Animal Hospice, Diversity and Education
American Veterinary Medical Association (AVMA) Convention,
Georgia World Congress Center, Bld B, Rm 304
American Association of Human- Animal Bond Veterinarians (AAH-ABV,) track.
On Sunday August 1, 2010 multiple distinguished veterinarians from across the country presented invaluable information throughout the day relevant to the Human- Animal Bond and especially how it relates to providing, and supporting animal hospice care. The audience ranged from fifty up to two hundred intent listeners as the speakers rotated during the day.
As a member of the IAAHPC, and as a Registered Veterinary Technician (RVT,) interested in actively supporting families with options and alternatives to early euthanasia, it was incredibly exciting to hear the possibilities properly provided hospice care offers. This information is close to my heart; it was challenging to contain my optimism as I hand out information on the newly formed International Association for Animal Hospice and Palliative Care (IAAHPC,) to veterinarian after veterinarian.
IAAHPC is a fledgeling organization dedicated to education surrounding animal hospice and end-of-life care. IAAHPC is unique in that it is open to all; it encourages membership and support from concerned pet owners, veterinary professionals as well as any others interested in promoting awareness of the options for animal hospice and palliative care.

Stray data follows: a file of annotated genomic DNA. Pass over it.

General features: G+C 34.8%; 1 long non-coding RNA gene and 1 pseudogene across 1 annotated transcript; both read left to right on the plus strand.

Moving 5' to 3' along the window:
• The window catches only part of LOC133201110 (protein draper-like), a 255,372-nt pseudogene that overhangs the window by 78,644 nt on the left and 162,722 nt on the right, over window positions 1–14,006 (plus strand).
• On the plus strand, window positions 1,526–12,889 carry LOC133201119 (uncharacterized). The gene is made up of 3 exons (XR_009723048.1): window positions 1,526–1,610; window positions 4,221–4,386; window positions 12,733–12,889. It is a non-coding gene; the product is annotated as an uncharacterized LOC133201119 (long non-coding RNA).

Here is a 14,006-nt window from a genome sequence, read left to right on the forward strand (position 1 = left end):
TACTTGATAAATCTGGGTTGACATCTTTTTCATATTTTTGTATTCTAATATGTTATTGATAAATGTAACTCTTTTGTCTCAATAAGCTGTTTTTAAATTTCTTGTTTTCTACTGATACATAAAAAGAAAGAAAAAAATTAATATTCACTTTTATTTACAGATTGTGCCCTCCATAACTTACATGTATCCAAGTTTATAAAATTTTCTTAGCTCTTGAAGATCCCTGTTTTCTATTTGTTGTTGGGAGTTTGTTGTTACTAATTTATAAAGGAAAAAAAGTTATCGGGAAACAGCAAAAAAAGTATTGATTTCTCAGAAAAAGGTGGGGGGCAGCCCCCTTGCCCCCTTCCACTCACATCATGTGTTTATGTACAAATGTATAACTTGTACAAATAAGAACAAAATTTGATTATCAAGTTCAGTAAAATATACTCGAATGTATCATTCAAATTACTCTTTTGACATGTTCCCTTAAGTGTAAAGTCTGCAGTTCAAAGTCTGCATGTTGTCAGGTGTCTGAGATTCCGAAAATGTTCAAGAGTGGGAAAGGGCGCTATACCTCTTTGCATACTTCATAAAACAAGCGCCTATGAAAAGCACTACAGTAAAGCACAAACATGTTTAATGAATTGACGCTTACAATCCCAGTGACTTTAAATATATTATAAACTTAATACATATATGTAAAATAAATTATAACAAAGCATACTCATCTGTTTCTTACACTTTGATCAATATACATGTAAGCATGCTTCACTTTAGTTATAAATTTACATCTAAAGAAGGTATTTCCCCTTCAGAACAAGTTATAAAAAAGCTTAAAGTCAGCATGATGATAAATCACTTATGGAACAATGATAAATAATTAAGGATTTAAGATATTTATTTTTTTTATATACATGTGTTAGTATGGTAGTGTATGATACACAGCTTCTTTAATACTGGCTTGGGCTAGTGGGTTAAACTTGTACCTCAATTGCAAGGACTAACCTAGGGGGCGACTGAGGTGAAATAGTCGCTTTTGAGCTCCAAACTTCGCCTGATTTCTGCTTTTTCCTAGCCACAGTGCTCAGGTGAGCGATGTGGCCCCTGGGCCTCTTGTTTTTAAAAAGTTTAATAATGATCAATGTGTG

The veterinary professional plays a crucial role in animal hospice, even if they choose not to offer supportive services in their own practice. By acknowleging the family’s choice or sometime, a shift in the philosophy of care, veterinarians keep the lines of communication open to their aging clientele. The comfort that comes from knowing there’s someone you can call is empowering for pet parents riding the roller coaster the end of life can bring. Care providers human hospice can tell you how “creative” they may have to be in order to fulfill the ultimate mission, absolute comfort care. Veterinarians bring to the table the high ethical standards and guidelines to help keep hospice safe for families and their pets.
One of the most unique and refreshing aspects to the presentations and to IAAHPC is the inclusive theme. We were presented with issues from managing pain via multiple modalities to the acknowledgment and respect rendered to the psychosocial component of animal hospice care. Many speakers touched on the importance of memorials and bereavement not only during but also after the death of a pet. IAAHPC welcomes individuals and organizations across all these fields. Pet parents will be able to clearly connect with and benefit by this great diversity.
Pulling out my crystal ball, I see a beautiful future full of options. Pet parents are not only in control of their pet’s care, they feel comfortable and have clarity on what choices are best for themselves and their pets, as a family.
Robyn Kesnow, RVT
American Association for Human- Animal Bond Veterinarians, AAH-ABV
International Association for Animal Hospice and Palliative Care, IAAHPC
International Academy of Pain Management, IVAPM
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